Fox & Friends Mock Rally For Sanity: Stewart ‘Looks Fancy In His Suit, Like He’s A Real News Person’
"Fox & Friends Mock Rally For Sanity: Stewart ‘Looks Fancy In His Suit, Like He’s A Real News Person’"
Jon Stewart and Stephen Colbert entertained an estimated 215,000 people at their “Rally to Restore Sanity and/or Fear” on the national mall in Washington, DC this weekend, “poking fun at the nation’s ill-tempered politics, its fear-mongers and doomsayers.” Stewart tried to convey a more serious tone at the rally’s end, saying “we live now in hard times, not end times,” and praised Americans’ inclination to work together, despite differences of opinion.
But despite the rally’s overall light-hearted nature, Fox Newsers didn’t seem to care too much for it. On Fox & Friends yesterday, host Gretchen Carlson seemed uninformed about the rally, asking, “Did they call it the insanity something or other?” The former beauty contestant then mocked Stewart and Colbert saying that, “unfortunately,” many people think they are “news people.” “He looks fancy in his suit, like he is a real news person,” Carlson quipped. The show then highlighted a previous Fox segment from contributor and conservative comedian Steven Crowder, who suggested that the rally had some sort of violent and divisive message:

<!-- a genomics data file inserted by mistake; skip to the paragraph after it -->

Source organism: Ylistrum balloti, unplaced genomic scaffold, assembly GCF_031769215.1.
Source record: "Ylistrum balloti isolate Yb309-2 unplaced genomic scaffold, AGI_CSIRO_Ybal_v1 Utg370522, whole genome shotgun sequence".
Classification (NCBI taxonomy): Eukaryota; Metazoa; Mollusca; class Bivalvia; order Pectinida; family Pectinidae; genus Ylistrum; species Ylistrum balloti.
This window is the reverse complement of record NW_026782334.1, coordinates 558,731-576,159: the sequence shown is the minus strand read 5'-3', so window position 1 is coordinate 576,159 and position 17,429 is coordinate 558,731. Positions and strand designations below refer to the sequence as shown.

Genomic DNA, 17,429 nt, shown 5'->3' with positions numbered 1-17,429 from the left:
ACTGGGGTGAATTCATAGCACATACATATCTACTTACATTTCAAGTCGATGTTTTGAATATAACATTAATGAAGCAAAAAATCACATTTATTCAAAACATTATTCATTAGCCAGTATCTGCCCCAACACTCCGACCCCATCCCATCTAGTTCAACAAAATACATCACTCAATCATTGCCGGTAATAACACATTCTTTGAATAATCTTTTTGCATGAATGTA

CROWDER: I definitely would say there were more pockets of animosity here then at any Tea Party. … I had one gentleman actually, ironically enough, smack my camera out of my hand and grab my arm because I didn’t have my Canadian passport. There were people circling the Fox News van saying to blow up the Fox News van we have this all on tape. … If this is designed to restore sanity, it’s based on a divisive concept of referring essentially to all tea partiers as insane. That’s really what they’re saying. So you got a lot of that, a lot of vulgar signs, you know calling them teabaggers.
While Fox & Friends co-host Brian Kilmeade acknowledged, “we didn’t see any violence,” he and Steve Doocy “couldn’t believe” that Stewart and Colbert invited peace activist Yusuf Islam (formerly Cat Stevens) because, according to Doocy, Yusuf “was involved in that Fatwa against Salmon Rusdie.” Sean Hannity expressed similar indignation at Yusuf Islam’s appearance, who Hannity claimed has been “irresponsible for freedom of speech.” Watch it:
Mediaite noted that Yusuf “has repeatedly clarified” his comments about Rushdie in the late 1980s. “I was drawn into making stupid and offensive jokes about Rushdie,” Yusuf said, adding, “They were meant to lighten the moment and raise a smile – as good ol’ British sense of humor occasionally is known to do – unfortunately for me…it didn’t.”
After their colleague Glenn Beck’s Restoring Honor rally, Fox & Friends were quick to note the size of the rally as a sign of its success. But, the same organization that estimated the Rally for Sanity crowd at 215,000 reported that Beck’s “Restoring Honor” rally in August drew only 87,000.